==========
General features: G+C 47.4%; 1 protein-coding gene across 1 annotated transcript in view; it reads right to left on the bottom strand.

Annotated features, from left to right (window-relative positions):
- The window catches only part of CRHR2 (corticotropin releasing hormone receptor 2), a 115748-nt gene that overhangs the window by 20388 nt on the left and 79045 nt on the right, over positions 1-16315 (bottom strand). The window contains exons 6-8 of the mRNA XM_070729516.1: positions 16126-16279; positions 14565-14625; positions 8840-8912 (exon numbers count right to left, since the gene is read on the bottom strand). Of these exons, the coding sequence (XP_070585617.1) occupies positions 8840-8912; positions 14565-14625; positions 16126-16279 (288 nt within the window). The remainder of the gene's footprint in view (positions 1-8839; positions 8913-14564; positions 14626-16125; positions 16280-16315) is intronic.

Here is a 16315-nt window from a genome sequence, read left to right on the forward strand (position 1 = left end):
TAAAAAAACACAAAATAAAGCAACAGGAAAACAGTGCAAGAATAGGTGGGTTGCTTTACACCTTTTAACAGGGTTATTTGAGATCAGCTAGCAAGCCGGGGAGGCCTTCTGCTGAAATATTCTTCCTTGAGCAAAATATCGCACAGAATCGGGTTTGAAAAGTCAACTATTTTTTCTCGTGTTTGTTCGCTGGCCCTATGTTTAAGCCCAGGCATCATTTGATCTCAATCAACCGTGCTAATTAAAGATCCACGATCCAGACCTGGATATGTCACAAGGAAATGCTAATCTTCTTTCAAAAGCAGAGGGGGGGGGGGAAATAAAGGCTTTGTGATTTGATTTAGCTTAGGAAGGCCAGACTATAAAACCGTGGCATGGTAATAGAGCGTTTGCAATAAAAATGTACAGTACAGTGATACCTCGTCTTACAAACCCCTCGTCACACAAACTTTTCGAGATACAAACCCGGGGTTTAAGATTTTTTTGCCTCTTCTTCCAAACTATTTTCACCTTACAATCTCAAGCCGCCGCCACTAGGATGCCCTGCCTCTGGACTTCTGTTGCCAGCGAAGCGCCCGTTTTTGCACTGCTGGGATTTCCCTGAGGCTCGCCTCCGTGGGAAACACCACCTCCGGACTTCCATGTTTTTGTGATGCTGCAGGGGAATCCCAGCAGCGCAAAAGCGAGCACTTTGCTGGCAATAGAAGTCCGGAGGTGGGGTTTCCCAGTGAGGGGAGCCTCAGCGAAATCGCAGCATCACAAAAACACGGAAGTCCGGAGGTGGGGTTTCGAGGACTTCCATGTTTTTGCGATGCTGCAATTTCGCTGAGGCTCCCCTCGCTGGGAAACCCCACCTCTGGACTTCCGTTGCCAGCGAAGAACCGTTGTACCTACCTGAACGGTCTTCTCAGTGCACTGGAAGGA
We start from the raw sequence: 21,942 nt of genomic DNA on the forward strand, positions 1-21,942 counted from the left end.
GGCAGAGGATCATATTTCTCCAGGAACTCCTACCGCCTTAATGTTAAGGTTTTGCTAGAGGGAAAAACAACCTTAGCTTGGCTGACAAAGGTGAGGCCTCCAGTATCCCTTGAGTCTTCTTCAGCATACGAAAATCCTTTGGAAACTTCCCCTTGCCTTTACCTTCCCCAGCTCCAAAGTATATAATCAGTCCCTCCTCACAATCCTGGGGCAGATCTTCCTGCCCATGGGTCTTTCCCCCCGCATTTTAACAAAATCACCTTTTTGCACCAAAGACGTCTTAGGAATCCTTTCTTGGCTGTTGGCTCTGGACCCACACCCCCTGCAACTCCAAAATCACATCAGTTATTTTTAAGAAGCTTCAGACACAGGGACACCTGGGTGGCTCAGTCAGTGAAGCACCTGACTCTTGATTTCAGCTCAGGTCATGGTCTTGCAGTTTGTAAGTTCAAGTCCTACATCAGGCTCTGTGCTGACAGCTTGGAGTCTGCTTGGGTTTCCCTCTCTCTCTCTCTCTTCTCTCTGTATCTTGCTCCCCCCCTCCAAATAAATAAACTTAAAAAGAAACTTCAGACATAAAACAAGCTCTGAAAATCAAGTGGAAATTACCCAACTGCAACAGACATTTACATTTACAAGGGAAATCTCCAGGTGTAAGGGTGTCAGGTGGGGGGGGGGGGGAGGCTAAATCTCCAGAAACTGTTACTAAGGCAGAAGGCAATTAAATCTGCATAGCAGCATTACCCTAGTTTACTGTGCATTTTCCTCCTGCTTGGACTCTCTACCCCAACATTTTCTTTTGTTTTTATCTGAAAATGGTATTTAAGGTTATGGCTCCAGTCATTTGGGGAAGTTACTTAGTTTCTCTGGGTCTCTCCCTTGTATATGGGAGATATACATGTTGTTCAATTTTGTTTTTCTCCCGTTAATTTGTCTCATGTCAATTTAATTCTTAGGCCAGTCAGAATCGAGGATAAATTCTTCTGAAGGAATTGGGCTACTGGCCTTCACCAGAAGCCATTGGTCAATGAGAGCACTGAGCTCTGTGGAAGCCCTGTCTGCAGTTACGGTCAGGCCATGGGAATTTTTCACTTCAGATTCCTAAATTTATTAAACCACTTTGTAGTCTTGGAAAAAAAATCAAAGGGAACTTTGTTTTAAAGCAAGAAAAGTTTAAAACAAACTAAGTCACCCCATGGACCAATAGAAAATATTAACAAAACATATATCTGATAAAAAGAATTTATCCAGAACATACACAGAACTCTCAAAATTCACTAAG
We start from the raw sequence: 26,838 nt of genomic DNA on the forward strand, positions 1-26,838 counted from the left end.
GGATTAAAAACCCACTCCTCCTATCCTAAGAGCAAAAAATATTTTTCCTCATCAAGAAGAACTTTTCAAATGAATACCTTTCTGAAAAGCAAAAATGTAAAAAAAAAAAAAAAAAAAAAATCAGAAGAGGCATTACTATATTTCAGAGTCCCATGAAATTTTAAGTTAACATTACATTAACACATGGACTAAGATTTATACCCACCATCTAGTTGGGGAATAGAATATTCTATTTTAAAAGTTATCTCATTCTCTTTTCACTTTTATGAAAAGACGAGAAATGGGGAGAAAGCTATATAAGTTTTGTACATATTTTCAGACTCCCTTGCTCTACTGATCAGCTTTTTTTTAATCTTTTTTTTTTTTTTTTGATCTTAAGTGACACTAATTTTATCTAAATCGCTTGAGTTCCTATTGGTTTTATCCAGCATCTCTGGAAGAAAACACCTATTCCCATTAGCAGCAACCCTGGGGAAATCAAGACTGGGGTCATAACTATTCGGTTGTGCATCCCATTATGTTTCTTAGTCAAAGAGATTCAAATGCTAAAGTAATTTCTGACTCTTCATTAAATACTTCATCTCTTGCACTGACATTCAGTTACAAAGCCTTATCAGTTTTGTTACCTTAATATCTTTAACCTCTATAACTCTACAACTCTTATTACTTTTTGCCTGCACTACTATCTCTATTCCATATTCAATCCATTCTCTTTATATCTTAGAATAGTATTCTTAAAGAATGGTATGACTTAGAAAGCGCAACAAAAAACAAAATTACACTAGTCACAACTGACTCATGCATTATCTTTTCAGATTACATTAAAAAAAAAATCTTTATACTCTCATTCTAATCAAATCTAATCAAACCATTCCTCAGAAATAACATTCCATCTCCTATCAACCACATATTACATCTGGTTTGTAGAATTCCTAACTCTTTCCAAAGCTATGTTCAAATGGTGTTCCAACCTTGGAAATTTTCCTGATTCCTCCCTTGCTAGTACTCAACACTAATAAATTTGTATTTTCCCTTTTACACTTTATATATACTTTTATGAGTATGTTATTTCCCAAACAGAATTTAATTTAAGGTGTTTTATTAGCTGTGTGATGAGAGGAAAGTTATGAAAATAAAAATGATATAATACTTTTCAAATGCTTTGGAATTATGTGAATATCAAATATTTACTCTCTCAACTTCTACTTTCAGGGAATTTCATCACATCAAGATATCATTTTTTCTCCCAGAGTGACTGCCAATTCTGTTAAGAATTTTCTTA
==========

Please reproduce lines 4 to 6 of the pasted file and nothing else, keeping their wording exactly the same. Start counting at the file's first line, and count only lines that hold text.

Here is a 16315-nt window from a genome sequence, read left to right on the forward strand (position 1 = left end):
TAAAAAAACACAAAATAAAGCAACAGGAAAACAGTGCAAGAATAGGTGGGTTGCTTTACACCTTTTAACAGGGTTATTTGAGATCAGCTAGCAAGCCGGGGAGGCCTTCTGCTGAAATATTCTTCCTTGAGCAAAATATCGCACAGAATCGGGTTTGAAAAGTCAACTATTTTTTCTCGTGTTTGTTCGCTGGCCCTATGTTTAAGCCCAGGCATCATTTGATCTCAATCAACCGTGCTAATTAAAGATCCACGATCCAGACCTGGATATGTCACAAGGAAATGCTAATCTTCTTTCAAAAGCAGAGGGGGGGGGGGAAATAAAGGCTTTGTGATTTGATTTAGCTTAGGAAGGCCAGACTATAAAACCGTGGCATGGTAATAGAGCGTTTGCAATAAAAATGTACAGTACAGTGATACCTCGTCTTACAAACCCCTCGTCACACAAACTTTTCGAGATACAAACCCGGGGTTTAAGATTTTTTTGCCTCTTCTTCCAAACTATTTTCACCTTACAATCTCAAGCCGCCGCCACTAGGATGCCCTGCCTCTGGACTTCTGTTGCCAGCGAAGCGCCCGTTTTTGCACTGCTGGGATTTCCCTGAGGCTCGCCTCCGTGGGAAACACCACCTCCGGACTTCCATGTTTTTGTGATGCTGCAGGGGAATCCCAGCAGCGCAAAAGCGAGCACTTTGCTGGCAATAGAAGTCCGGAGGTGGGGTTTCCCAGTGAGGGGAGCCTCAGCGAAATCGCAGCATCACAAAAACACGGAAGTCCGGAGGTGGGGTTTCGAGGACTTCCATGTTTTTGCGATGCTGCAATTTCGCTGAGGCTCCCCTCGCTGGGAAACCCCACCTCTGGACTTCCGTTGCCAGCGAAGAACCGTTGTACCTACCTGAACGGTCTTCTCAGTGCACTGGAAGGA
We start from the raw sequence: 21,942 nt of genomic DNA on the forward strand, positions 1-21,942 counted from the left end.